History & Culture

Coins ignored in research offer insight into monetary circulation in ancient Egypt

Studies of coins from Marea. The contents of one of the pouches. Credit: Piotr Jaworski, University of Warsaw
Studies of coins from Marea. The contents of one of the pouches. Credit: Piotr Jaworski, University of Warsaw

Thousands of previously ignored small coins discovered in Marea, a city near Alexandria, have been examined by numismatists from the Faculty of Archaeology of the University of Warsaw. Their findings change the previous image of monetary circulation in Egypt at the end of antiquity.

The University of Warsaw reports on the research project in a release on the university's website.

Marea (known as Philoxenite in the Byzantine period), located on the southern shore of Lake Mareotis, was founded on the site of an older settlement at the end of the 5th century CE. During the times of Emperor Justinian, it acquired an impressive architectural setting and infrastructure, becoming an important stopping place for pilgrims heading to the grave of Saint Menas, one of the most famous martyrs of early Christianity, in the Egyptian desert.

The Polish Centre of Mediterranean Archaeology UW has been conducting archaeological research in Marea since 2000. The current work is supervised by Professor Tomasz Derda.

As part of a long-running research project financed by the Polish National Science Centre, a team of numismatists from the Faculty of Archaeology of the University of Warsaw, led by Dr. Piotr Jaworski, examined nearly 8,500 Byzantine and Umayyad coins. Among them, they discovered several treasures, such as the remains of pouches and thousands of coins lost by the city's inhabitants and pilgrims who stayed in the city before the last stage of the pilgrim trail to Abu Mena.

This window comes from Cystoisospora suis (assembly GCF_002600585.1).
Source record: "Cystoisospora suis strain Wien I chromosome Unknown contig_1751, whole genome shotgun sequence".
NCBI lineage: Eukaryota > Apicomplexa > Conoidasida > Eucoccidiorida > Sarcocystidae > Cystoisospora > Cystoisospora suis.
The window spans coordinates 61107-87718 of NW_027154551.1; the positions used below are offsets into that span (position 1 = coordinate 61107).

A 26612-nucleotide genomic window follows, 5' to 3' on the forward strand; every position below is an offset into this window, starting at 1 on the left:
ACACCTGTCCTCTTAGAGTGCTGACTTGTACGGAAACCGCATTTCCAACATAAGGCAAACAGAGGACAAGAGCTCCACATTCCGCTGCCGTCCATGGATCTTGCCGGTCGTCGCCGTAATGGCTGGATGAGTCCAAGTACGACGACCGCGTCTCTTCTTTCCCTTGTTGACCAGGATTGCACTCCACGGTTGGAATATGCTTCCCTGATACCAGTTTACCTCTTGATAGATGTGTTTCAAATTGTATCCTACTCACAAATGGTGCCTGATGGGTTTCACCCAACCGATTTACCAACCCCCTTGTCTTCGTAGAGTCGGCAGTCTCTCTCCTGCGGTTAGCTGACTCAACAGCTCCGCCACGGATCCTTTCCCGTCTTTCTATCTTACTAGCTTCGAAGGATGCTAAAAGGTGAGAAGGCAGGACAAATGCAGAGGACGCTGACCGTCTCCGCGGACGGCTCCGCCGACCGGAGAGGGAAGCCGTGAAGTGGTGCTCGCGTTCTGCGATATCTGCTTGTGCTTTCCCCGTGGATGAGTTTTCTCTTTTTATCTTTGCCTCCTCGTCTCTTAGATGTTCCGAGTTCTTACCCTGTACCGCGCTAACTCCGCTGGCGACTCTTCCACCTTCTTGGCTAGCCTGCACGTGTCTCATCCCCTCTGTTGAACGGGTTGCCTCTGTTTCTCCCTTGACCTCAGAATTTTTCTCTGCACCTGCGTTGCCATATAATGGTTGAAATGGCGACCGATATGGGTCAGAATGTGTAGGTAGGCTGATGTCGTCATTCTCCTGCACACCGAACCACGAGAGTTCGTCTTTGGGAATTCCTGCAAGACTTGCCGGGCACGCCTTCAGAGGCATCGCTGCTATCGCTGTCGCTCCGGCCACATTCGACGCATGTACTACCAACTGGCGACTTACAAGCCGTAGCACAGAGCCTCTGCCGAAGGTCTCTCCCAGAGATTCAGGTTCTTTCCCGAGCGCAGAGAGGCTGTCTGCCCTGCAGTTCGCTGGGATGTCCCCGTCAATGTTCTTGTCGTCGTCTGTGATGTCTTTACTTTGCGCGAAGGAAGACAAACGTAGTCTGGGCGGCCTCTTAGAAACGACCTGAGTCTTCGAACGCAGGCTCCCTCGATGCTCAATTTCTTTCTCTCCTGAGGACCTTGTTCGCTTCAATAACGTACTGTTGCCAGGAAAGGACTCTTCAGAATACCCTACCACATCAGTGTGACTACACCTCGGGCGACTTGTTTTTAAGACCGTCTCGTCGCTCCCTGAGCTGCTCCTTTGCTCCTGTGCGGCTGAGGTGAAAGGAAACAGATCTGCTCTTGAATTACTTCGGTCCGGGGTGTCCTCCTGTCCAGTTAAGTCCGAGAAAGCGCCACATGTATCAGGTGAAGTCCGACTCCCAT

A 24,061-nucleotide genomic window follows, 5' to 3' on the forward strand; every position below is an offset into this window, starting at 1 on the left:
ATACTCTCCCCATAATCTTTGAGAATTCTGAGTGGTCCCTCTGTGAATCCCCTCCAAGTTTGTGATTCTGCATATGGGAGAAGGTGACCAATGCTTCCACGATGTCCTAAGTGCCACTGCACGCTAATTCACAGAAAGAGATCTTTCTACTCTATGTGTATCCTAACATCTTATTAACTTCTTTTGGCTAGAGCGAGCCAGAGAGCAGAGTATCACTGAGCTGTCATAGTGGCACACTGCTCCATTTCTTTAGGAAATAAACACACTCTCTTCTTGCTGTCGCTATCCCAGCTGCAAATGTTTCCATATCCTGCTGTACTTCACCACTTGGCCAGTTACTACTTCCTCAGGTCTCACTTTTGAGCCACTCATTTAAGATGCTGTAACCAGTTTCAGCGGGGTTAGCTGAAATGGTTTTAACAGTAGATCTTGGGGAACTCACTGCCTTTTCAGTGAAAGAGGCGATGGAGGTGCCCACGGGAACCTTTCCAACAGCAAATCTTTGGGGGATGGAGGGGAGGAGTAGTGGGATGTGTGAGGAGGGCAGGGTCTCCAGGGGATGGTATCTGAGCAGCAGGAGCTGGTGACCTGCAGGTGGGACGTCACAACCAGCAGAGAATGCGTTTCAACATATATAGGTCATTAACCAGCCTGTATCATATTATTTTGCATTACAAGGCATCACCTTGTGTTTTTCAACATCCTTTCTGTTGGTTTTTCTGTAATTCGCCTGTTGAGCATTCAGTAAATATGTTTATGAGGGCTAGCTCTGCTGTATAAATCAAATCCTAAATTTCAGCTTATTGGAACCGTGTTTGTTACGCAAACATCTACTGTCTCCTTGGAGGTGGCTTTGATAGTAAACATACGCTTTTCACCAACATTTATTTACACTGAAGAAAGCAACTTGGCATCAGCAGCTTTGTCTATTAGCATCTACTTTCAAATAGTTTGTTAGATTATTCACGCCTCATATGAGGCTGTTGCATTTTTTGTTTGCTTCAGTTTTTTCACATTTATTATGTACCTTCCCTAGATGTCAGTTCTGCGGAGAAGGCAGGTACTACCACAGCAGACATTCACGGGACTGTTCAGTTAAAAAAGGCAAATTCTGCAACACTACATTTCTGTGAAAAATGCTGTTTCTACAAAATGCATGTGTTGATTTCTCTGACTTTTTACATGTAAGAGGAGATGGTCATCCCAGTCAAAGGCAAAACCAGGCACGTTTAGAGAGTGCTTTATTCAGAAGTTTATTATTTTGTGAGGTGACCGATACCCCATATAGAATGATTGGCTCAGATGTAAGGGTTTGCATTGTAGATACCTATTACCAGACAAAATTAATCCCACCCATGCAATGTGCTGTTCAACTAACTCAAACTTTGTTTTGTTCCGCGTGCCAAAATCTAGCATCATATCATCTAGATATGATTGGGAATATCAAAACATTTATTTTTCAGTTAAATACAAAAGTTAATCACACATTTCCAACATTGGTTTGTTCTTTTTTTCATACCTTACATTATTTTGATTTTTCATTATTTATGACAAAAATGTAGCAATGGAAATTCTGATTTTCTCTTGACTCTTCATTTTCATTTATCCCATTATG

'The importance of the research we conduct in Marea cannot be overestimated, because the material culture of this rich Byzantine city gives an idea about the most important city in the region - Alexandria. Due to the rapid development of the city in the 19th and 20th centuries, the possibilities of conducting archaeological research there are extremely limited, and the state of research on monetary finds is far from satisfactory,’ says Dr. Jaworski.

The results of numismatic research conducted in Marea are surprising because they paint a picture of monetary circulation in Egypt at the end of antiquity that differs from that known from literature. Most existing publications focus on the coinage of Byzantine Alexandria. An important exception and basic reference material for Polish numismatists is the body of finds from nearby Abu Mena, compiled by Hans-Christoph Noeske.

Research findings show that before the Umayyad caliphs took power, Egypt seemed to be part of an economic zone extending far beyond the territory of the country and covering large areas of the eastern Mediterranean, and the closest similarity of the monetary circulation model can be found in today's Israel.

According to the University of Warsaw press release, these important findings were possible primarily due to focusing on the most numerous (approximately 75 percent of the total number of finds), although seemingly least attractive group of coins: those with a diameter of only a few millimetres, called nummi minimi.

The vast majority of nummi minimi were stored in pouches, numerous remains of which were discovered at the research site. These coins have so far been mostly marginalized in scientific publications. Meanwhile, numismatists from the University of Warsaw decided to look at each of them, even the smallest and poorly preserved one. Thanks to this, they discovered that the group of nummi minimi found in Marea was dominated by coins minted in Carthage by the Vandal kings and then, after retaking Africa from the barbarians, by Justinian.

The researchers also identified Ostrogothic small coins, which - like Vandal coins - began to flow widely into the eastern Mediterranean after the Ostrogothic kingdom was ended by Justinian. Among the coins found in Marea, a significant percentage are local Egyptian imitations. They include coins inspired by the coinage of the Kingdom of Aksum and imitations of Byzantine coins minted in Alexandria. A surprisingly large group are blanks, i.e. empty mint discs made of copper or lead, serving as substitute coins.

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